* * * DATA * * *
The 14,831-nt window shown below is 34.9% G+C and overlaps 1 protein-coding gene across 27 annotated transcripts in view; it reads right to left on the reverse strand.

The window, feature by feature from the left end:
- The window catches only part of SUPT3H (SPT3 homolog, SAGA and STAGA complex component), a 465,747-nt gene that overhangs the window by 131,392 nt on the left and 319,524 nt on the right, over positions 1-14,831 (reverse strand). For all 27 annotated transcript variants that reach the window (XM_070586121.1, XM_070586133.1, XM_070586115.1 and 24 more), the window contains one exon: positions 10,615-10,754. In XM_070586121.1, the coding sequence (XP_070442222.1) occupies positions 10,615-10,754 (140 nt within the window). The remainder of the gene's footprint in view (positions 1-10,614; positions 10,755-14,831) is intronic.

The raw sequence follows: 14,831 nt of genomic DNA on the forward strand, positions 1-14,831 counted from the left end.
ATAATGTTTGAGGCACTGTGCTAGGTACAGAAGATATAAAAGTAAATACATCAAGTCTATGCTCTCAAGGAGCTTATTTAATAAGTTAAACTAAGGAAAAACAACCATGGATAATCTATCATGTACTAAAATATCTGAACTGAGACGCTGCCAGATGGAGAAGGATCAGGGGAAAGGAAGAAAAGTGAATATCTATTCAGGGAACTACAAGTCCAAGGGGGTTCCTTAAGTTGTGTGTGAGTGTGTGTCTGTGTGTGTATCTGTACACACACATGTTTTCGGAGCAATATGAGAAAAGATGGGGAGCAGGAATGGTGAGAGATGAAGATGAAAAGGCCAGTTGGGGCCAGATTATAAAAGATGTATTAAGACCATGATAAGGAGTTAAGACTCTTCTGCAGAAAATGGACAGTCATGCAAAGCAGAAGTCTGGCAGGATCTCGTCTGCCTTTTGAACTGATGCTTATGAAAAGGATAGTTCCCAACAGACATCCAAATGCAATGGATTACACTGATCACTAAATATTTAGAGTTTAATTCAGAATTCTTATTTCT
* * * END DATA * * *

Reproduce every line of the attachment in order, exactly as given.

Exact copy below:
The 14,831-nt window shown below is 34.9% G+C and overlaps 1 protein-coding gene across 27 annotated transcripts in view; it reads right to left on the reverse strand.

The window, feature by feature from the left end:
- The window catches only part of SUPT3H (SPT3 homolog, SAGA and STAGA complex component), a 465,747-nt gene that overhangs the window by 131,392 nt on the left and 319,524 nt on the right, over positions 1-14,831 (reverse strand). For all 27 annotated transcript variants that reach the window (XM_070586121.1, XM_070586133.1, XM_070586115.1 and 24 more), the window contains one exon: positions 10,615-10,754. In XM_070586121.1, the coding sequence (XP_070442222.1) occupies positions 10,615-10,754 (140 nt within the window). The remainder of the gene's footprint in view (positions 1-10,614; positions 10,755-14,831) is intronic.

The raw sequence follows: 14,831 nt of genomic DNA on the forward strand, positions 1-14,831 counted from the left end.
ATAATGTTTGAGGCACTGTGCTAGGTACAGAAGATATAAAAGTAAATACATCAAGTCTATGCTCTCAAGGAGCTTATTTAATAAGTTAAACTAAGGAAAAACAACCATGGATAATCTATCATGTACTAAAATATCTGAACTGAGACGCTGCCAGATGGAGAAGGATCAGGGGAAAGGAAGAAAAGTGAATATCTATTCAGGGAACTACAAGTCCAAGGGGGTTCCTTAAGTTGTGTGTGAGTGTGTGTCTGTGTGTGTATCTGTACACACACATGTTTTCGGAGCAATATGAGAAAAGATGGGGAGCAGGAATGGTGAGAGATGAAGATGAAAAGGCCAGTTGGGGCCAGATTATAAAAGATGTATTAAGACCATGATAAGGAGTTAAGACTCTTCTGCAGAAAATGGACAGTCATGCAAAGCAGAAGTCTGGCAGGATCTCGTCTGCCTTTTGAACTGATGCTTATGAAAAGGATAGTTCCCAACAGACATCCAAATGCAATGGATTACACTGATCACTAAATATTTAGAGTTTAATTCAGAATTCTTATTTCT